How do the placement of murals get determined, and how do the artists get chosen?
We work with neighbors, organizations, businesses – all kinds of community stakeholders – to choose a location for a mural. Sometimes a community partner comes to us with a great wall; sometimes we go out in search of the “just the right” canvas. How we choose the artist depends on the mural and the community and style that it will imbue. Often there’s an application process for artists to get on board a project.
Love Letter Series by Steve Powers. (West Philadelphia, in between 45th and 63rd on Market Street)
Do you have a favorite mural in the city?
One of the first murals in Philly that meant something to me was “Boy With Raised Arm” by Sidney Goodman. It’s in West Philly and it’s a picture of a little boy, and under him is a line from Walt Whitman, “I am large, I contain multitudes.” When my boyfriend-now-husband and I were living in West Philly, that mural was a touchstone for us. That little boy represented the children we hoped to have one day. We didn’t have a car, so encountering the mural on foot was a sort of pilgrimage. It made me feel as if there was hope for all of the kids in Philly. Still does.
Philly Painting, by Haas & Hahn. (North Philadelphia, in between the 2500-2800 block on Germantown Ave)
Have you seen a sense of community that has been built around the Mural Arts Program?
Most definitely! A community of artists and a community of activists intersect at and via Mural Arts. A community of youth artists! But more importantly a community of Philadelphians who love art and believe in its power. Behind every mural is a process of engaging the community that it will live among. Each new mural touches new people and expands the community of city-dwellers who are invested in shaping the face of Philly with their ideas and creative energy.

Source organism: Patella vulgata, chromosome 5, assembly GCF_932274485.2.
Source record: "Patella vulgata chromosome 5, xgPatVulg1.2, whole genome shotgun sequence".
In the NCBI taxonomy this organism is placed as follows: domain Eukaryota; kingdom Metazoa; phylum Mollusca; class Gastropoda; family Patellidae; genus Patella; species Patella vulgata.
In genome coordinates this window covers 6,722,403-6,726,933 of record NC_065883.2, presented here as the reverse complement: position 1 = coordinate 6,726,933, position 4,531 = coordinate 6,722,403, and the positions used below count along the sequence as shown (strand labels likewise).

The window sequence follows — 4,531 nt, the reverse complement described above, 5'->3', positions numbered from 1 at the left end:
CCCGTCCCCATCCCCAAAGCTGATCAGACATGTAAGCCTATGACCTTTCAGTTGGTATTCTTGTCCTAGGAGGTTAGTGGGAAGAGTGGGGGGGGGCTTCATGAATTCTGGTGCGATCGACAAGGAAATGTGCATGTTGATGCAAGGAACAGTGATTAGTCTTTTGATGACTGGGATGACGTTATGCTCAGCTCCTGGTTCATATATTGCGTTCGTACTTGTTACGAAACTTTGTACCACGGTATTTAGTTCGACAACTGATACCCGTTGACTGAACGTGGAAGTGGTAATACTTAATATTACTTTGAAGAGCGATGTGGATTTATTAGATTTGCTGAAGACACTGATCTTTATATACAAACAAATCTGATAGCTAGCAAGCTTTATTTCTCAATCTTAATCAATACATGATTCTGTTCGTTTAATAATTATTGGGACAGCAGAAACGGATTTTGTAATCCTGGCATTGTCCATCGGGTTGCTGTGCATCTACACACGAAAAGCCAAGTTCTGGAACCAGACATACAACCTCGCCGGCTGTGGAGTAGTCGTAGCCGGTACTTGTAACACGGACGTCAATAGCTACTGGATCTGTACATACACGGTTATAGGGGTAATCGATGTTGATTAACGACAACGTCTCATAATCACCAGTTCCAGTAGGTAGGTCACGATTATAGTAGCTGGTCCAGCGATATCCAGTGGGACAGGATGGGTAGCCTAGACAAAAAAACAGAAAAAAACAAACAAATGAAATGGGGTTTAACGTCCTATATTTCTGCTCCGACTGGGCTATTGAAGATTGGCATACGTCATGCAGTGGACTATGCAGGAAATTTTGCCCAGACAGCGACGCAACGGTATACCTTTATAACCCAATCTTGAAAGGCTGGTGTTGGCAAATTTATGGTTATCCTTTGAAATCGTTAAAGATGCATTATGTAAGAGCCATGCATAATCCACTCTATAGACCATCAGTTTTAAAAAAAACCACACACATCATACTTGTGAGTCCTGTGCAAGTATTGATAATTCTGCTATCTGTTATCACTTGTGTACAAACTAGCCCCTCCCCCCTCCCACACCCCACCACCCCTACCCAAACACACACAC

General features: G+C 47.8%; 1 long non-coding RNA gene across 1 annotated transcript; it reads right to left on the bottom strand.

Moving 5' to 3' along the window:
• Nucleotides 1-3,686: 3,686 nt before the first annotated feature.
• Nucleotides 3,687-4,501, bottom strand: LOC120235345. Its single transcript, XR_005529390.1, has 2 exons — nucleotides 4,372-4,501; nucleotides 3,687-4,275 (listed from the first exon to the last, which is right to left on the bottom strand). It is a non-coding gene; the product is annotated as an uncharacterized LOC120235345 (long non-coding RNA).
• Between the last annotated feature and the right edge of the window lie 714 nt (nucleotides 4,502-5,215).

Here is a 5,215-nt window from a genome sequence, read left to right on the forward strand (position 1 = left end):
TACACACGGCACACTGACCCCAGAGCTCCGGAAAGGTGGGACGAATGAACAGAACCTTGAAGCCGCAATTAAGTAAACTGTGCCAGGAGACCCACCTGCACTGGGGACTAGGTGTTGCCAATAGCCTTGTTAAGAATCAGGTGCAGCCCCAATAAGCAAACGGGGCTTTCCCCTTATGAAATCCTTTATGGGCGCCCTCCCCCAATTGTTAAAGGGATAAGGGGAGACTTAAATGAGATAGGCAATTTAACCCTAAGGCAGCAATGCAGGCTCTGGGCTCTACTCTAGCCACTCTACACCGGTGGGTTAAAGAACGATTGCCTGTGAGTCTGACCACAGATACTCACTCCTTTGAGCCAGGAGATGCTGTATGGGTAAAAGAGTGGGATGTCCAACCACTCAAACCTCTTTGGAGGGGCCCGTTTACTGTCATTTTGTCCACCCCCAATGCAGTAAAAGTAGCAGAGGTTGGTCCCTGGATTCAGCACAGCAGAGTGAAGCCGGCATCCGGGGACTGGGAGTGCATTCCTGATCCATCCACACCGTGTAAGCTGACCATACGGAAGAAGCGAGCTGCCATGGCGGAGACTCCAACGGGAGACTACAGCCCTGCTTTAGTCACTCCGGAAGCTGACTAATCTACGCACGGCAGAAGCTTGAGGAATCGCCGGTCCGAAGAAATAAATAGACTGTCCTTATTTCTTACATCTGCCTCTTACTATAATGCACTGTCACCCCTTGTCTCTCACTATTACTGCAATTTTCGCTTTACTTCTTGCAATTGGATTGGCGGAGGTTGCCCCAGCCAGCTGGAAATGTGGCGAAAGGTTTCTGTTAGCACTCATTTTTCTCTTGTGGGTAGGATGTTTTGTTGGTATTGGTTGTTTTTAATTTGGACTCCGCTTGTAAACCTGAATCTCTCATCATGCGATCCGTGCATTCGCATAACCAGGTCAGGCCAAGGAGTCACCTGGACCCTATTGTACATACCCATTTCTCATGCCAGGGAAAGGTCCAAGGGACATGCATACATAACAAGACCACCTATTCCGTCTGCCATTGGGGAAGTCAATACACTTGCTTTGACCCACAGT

The Rainforest, by Ana Uribe. (North Philadelphia, North 5th Street and Berks)
Any new murals in the works that you are excited for?
I’m really excited about upcoming mural projects we have in the shoot with schools in Philly. We are working in-school, after school, with teachers and students, to promote a culture of art within the school while we help to define and enhance school culture. Anytime we get to work with youth in service of improving education in Philly, I’m psyched and ready to go. We’re currently doing a DJ project which will culminate in a mural by rock star Shepherd Fairey downtown. As part of the project, youth in the juvenile justice arm of our program are learning about Philly’s rich DJ history, how to DJ, and how to turn art into a viable business. I’m excited to see how all of that unfolds in the coming year.
Meditation Park. (North Philadelphia, Germantown Ave)
What do you see in store for the future of the Mural Arts Program??
From an “educator” view, I’d love to see the young people we are serving now becoming the next-generation leaders of Mural Arts. While we’ll keep responding to the needs and visions of our immediate Philly community, I see Mural Arts growing our practice even further and sharing it with other cities, other organizations, other countries even. The power and practice of public art is bigger than Philly. I love that we’ve put in on the map in our own distinct way. But there’s definitely hunger for more “Cities of Murals” around the globe, and I see us rising to help meet that challenge.
(Northern Liberties at 2nd Street and Poplar)
Lotus Diamond, by Shepard Fairey . (Fishtown, at Frankford Ave and West Thompson St.)
You Can Be Stronger Than Diabetes, by Kristin Groeveld. (Fishtown, at Frankford Ave and East Palmer Street)
Thank you, Yolanda! For anyone that is in the Philly area, check out the Mural Arts Block Party that is happening tonight from 6-8 pm!
Next time you’re out and about, glance at your surroundings. Look for the parts of your city that bring life to it, and think about how it makes you feel. Get to know your city a little bit better through the art that lives within it.